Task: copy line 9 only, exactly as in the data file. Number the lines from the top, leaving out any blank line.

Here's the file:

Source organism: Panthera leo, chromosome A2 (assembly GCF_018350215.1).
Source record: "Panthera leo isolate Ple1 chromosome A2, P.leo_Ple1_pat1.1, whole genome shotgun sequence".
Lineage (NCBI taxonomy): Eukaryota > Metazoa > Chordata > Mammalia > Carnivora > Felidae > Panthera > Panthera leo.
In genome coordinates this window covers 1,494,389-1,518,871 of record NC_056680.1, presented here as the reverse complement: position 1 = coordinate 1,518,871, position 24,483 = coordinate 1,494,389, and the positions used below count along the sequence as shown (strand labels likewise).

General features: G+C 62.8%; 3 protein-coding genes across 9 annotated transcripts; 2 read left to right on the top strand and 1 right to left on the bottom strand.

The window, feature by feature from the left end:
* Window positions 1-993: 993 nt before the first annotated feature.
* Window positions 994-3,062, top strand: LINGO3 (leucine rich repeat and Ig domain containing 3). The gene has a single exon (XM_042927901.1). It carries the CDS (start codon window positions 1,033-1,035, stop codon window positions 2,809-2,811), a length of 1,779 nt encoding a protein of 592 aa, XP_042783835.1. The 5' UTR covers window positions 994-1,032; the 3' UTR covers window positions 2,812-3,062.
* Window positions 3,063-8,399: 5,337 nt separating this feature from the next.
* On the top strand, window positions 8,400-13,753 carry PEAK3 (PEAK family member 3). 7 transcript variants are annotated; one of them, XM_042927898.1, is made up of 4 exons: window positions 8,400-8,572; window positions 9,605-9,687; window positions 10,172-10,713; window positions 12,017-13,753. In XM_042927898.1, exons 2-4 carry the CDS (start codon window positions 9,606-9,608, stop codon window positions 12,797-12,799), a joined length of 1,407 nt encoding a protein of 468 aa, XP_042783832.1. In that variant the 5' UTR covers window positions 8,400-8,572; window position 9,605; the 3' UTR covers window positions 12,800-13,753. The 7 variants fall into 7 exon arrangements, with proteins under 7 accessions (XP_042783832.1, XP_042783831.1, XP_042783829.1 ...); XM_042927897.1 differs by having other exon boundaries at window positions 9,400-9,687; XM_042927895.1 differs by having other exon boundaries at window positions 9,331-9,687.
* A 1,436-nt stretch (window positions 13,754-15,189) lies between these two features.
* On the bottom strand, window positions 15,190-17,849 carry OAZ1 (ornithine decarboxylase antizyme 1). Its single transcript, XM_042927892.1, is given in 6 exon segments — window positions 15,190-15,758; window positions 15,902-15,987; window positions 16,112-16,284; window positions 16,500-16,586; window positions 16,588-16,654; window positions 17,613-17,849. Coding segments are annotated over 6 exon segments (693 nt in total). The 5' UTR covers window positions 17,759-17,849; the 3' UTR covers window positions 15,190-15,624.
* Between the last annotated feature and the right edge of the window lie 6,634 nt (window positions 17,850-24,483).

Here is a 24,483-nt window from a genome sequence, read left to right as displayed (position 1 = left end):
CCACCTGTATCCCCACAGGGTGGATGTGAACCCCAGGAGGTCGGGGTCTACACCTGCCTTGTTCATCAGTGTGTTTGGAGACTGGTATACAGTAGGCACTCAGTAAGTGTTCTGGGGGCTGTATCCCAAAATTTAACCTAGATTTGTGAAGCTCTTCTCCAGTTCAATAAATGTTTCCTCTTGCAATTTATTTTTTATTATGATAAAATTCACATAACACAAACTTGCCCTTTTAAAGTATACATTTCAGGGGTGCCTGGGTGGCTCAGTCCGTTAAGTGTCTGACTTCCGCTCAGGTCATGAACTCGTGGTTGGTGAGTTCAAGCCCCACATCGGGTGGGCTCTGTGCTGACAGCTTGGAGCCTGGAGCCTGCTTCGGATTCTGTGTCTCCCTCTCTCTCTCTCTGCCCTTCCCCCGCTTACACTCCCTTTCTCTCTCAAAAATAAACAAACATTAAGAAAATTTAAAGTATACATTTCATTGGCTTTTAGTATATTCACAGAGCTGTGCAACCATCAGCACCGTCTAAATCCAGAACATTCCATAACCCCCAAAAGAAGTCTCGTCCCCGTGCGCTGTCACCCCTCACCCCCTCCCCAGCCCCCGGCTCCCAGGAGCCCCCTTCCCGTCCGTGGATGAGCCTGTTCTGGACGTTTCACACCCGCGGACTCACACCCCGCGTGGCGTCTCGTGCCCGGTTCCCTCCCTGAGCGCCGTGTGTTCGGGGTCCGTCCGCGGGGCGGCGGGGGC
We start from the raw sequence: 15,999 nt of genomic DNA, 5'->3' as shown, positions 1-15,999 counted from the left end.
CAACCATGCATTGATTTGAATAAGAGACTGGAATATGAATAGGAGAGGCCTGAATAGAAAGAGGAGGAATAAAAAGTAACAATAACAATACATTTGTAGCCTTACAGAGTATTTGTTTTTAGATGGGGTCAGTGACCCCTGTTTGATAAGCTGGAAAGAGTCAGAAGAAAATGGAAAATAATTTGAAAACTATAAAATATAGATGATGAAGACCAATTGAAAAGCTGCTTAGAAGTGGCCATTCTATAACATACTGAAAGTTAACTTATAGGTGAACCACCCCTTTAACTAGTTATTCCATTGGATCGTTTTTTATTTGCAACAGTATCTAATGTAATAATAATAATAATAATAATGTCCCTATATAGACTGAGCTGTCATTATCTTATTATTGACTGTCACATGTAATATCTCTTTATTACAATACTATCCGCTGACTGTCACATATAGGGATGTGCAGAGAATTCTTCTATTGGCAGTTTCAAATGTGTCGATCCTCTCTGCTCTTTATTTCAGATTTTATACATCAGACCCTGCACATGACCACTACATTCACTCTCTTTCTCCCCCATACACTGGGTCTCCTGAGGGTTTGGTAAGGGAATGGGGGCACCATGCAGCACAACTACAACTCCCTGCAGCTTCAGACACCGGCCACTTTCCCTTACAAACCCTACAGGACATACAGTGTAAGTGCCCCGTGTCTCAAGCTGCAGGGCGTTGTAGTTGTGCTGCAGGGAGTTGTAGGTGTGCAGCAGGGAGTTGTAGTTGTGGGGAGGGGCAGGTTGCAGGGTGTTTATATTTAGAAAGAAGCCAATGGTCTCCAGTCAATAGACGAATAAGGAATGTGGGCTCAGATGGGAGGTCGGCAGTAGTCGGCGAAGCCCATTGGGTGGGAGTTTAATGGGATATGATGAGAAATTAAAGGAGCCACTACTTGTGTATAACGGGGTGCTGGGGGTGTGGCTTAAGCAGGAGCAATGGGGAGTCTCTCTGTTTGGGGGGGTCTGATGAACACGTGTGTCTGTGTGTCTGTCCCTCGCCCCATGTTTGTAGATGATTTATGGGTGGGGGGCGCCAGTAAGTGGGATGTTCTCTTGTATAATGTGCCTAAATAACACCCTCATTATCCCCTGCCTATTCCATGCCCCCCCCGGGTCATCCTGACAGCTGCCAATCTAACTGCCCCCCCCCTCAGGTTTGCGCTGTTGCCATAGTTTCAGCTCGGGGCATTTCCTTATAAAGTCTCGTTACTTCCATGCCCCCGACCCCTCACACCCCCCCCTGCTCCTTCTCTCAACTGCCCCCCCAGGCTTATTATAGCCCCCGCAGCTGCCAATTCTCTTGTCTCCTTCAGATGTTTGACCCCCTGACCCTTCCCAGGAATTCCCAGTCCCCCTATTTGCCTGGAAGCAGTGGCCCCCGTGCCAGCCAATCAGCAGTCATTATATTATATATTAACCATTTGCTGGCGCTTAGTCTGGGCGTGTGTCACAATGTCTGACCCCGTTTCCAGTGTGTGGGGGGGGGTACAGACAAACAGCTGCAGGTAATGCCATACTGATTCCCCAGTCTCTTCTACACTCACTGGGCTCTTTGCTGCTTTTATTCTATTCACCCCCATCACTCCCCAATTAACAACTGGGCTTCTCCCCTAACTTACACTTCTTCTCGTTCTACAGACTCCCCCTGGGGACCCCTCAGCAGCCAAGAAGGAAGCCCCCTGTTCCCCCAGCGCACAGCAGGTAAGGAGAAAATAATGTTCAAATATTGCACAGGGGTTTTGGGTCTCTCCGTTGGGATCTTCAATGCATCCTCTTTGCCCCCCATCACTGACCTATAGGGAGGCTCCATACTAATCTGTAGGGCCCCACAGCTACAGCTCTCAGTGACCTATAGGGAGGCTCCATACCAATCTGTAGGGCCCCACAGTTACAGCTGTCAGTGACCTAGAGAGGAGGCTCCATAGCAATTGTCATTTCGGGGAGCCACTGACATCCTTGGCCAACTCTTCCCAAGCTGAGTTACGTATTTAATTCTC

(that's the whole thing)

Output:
* Window positions 3,063-8,399: 5,337 nt separating this feature from the next.